It’s safe to say that we are massive Dream Syndicate disciples here at Niche Appeal, forever bowing to the altar of the paisley underground’s darkest stars. Therefore it was a distinctive honor to have lead Syndicate Steve Wynn drop in to answer a few of our fawning questions just after the release of their jammy, pulsating new record, The Universe Inside. It’s as good as anything they’ve ever done. Definitely check it out, plus the interview below to put it is some context.


Quite a few Dream Syndicate diehards tend to gravitate to the more jammy passages on Wine & Roses, songs where you guys stretched it out and gave the songs some room to breathe, and much to our delight you’ve come roaring back with monster swirling jams like “Black Light” and the new single. Was it a conscious decision to give the songs some air or is this something that came about naturally when you guys started playing together again?

SW:  It’s how we started back in 1982 and it’s where we’ve ended up:  establish a groove, stay there, don’t lose the groove, don’t throw in a bunch of distracting variations, allow yourself to get hypnotized and then begin to sneak in shocks and events that bristle at the repetition.  Calming and soothing brushing up against jarring and surprising.  We got called a bunch of things the first time around–guitar rock, indie rock, Americana (Never thought we really fit in that camp but I was glad they liked what we did), paisley, college rock but deep at heart we were always about the groove.  You can hear it on every song on The Days of Wine and Roses and it’s really at the heart of the three albums we’ve made since we reunited,

With that in mind we went into the studio two years ago to make These Times and I had a bunch of songs.  I had been really prolific and wanted to get them all on tape.  But we also allowed ourselves time each day to just jam and let things go where they may, something we always do live but not so much in the studio.   The song “Whole World’s Watching” on the last album came out of one of those jams.  But we also locked into an epic unconscious sprawl late one night when Stephen McCarthy of the Long Ryders showed up to say hi and was recruited into playing with us.  It was one of those magical moments of easy and natural connection that you always hope will happen when you don’t have a road map.  That one jam provided all of the material that was later reworked and amended to become the new album.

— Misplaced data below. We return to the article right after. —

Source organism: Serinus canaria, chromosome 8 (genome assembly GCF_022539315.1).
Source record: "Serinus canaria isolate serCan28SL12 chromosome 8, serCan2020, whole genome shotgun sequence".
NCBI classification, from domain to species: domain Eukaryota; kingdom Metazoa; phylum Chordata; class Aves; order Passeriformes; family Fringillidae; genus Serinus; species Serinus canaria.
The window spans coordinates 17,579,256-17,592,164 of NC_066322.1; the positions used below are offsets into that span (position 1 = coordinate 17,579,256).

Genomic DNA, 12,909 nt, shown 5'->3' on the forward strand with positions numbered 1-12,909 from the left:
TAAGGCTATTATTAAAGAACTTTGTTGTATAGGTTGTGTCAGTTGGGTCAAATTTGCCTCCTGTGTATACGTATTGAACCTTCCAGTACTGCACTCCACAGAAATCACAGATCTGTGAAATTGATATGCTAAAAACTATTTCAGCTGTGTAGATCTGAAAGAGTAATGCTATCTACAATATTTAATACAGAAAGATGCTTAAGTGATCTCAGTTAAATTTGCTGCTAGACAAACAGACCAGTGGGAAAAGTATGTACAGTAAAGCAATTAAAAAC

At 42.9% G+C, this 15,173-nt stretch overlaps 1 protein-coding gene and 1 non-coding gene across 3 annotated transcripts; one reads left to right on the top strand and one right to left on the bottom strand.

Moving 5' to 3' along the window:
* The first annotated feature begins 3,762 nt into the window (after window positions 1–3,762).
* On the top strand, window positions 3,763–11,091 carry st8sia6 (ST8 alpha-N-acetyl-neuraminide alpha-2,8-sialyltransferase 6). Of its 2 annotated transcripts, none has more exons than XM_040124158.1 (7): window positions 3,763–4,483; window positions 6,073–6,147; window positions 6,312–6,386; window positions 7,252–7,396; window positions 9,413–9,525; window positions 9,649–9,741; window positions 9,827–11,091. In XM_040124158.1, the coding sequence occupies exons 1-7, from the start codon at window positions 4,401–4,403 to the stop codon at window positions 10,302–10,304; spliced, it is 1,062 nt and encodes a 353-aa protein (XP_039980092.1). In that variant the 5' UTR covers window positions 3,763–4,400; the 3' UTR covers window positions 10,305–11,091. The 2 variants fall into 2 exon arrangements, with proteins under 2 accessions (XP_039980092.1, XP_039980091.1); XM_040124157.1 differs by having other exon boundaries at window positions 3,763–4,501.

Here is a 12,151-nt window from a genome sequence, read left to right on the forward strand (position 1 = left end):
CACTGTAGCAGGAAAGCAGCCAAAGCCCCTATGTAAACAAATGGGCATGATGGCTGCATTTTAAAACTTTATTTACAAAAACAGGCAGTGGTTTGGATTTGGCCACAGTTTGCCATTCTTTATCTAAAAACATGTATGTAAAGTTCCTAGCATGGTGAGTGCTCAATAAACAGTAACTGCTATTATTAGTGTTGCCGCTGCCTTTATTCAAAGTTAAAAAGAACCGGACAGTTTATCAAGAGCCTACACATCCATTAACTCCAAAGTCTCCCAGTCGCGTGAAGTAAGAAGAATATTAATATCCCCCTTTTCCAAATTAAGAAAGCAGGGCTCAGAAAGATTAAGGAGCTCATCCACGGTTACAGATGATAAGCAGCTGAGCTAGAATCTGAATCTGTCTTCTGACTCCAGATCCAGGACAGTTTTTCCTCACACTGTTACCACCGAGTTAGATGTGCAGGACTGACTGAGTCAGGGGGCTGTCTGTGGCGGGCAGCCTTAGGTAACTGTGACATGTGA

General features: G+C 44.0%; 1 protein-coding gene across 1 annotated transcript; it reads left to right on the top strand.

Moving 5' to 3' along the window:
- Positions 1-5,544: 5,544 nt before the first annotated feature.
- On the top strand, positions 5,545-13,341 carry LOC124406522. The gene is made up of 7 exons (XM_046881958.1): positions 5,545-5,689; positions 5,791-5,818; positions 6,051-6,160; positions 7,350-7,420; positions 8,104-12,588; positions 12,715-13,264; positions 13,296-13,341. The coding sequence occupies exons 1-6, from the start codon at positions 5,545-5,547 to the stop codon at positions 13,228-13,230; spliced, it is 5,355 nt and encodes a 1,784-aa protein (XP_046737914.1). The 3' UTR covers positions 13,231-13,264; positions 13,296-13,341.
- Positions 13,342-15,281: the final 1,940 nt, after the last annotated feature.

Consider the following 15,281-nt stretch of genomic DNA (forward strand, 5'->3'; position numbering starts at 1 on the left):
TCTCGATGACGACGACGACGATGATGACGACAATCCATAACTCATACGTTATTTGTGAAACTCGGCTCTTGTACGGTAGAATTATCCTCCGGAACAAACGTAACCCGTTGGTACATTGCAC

Dream Syndicate was no doubt a bit darker than the other “paisley underground” bands on the scene, more in line with The Doors or The Velvets dark side of the hippie spectrum. This helped you gain underground popularity but do you feel it hindered your mainstream exposure? Could you have been The Bangles if you’d just “walked like an Egyptian”, so to speak, for one single back in the day? Not to suggest you wanted that, of course.

SW:  We were who we were.  We weren’t designed to be a mainstream band.  Are you kidding?  Long songs with lots of feedback that go to some dark places lyrically sung by a singer who, to paraphrase Leonard Cohen, was not born with the gift of a golden voice?  We were friends with The Bangles and REM, hung out together, were mutual fans but those bands were built for success–pop songs and vocalists with dulcet tones.  Not that we didn’t try–and sometimes, bizarrely enough succeed, to get on the radio and MTV here and there.